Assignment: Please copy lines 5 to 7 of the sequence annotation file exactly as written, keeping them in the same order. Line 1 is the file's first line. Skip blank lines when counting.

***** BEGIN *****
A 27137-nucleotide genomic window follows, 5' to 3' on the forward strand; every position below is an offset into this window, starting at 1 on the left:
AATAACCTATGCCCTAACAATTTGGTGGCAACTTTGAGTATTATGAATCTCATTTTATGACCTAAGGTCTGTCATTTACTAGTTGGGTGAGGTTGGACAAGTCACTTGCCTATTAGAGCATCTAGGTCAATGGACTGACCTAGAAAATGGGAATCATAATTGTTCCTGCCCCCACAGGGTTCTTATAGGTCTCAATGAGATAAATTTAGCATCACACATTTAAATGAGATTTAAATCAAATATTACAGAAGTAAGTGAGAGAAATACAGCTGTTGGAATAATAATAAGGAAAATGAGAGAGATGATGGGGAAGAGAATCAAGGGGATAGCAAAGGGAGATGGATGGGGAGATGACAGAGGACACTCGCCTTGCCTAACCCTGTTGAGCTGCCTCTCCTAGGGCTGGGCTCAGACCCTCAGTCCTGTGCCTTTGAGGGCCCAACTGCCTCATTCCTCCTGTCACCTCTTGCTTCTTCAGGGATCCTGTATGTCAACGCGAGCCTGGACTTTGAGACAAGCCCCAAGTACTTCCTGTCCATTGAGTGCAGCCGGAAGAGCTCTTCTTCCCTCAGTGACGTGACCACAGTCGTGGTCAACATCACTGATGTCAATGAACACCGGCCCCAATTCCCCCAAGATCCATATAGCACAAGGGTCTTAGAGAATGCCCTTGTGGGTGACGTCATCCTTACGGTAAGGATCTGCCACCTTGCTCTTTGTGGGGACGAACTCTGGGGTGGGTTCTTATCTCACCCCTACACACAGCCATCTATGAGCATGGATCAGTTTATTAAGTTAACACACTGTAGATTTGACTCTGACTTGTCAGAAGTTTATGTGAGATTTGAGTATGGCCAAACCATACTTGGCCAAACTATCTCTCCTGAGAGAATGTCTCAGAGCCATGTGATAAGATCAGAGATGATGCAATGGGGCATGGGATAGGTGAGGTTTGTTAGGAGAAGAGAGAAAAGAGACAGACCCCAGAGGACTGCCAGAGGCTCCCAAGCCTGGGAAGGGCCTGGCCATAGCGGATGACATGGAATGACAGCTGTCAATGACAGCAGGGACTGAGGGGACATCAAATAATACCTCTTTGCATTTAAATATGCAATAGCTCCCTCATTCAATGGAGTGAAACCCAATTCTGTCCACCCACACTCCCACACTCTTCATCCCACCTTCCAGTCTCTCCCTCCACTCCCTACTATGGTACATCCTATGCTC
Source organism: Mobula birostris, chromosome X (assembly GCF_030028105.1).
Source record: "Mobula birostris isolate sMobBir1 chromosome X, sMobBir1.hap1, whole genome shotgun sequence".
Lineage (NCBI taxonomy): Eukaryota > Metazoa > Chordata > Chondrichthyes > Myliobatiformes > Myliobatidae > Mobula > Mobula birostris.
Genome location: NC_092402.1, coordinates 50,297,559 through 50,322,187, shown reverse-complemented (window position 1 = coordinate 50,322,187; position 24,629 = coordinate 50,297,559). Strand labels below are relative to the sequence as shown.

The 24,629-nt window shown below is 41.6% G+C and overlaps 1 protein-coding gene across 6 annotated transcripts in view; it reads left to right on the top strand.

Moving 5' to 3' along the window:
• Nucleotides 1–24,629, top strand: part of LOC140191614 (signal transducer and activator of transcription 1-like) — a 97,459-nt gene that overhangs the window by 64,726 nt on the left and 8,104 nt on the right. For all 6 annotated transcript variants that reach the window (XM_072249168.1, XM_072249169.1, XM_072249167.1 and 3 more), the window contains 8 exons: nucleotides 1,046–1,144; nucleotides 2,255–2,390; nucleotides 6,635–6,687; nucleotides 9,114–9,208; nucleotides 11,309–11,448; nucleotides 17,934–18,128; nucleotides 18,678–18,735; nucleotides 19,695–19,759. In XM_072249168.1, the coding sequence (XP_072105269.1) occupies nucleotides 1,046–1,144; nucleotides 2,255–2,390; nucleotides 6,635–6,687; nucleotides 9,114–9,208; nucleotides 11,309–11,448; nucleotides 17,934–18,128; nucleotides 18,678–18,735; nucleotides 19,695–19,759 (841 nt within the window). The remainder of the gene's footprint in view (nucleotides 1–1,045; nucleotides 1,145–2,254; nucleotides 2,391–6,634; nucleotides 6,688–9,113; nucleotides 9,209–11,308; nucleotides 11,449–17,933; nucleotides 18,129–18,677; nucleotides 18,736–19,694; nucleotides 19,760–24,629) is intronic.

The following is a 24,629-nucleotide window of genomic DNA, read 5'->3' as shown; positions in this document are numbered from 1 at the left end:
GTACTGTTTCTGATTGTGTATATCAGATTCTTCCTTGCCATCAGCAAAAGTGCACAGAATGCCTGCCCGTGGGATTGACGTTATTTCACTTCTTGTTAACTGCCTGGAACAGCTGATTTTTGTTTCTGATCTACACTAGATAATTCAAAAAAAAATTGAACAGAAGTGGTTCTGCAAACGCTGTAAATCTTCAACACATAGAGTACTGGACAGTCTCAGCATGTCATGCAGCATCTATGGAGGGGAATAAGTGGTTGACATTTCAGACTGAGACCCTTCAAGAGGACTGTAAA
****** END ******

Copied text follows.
Lineage (NCBI taxonomy): Eukaryota > Metazoa > Chordata > Chondrichthyes > Myliobatiformes > Myliobatidae > Mobula > Mobula birostris.
Genome location: NC_092402.1, coordinates 50,297,559 through 50,322,187, shown reverse-complemented (window position 1 = coordinate 50,322,187; position 24,629 = coordinate 50,297,559). Strand labels below are relative to the sequence as shown.

The 24,629-nt window shown below is 41.6% G+C and overlaps 1 protein-coding gene across 6 annotated transcripts in view; it reads left to right on the top strand.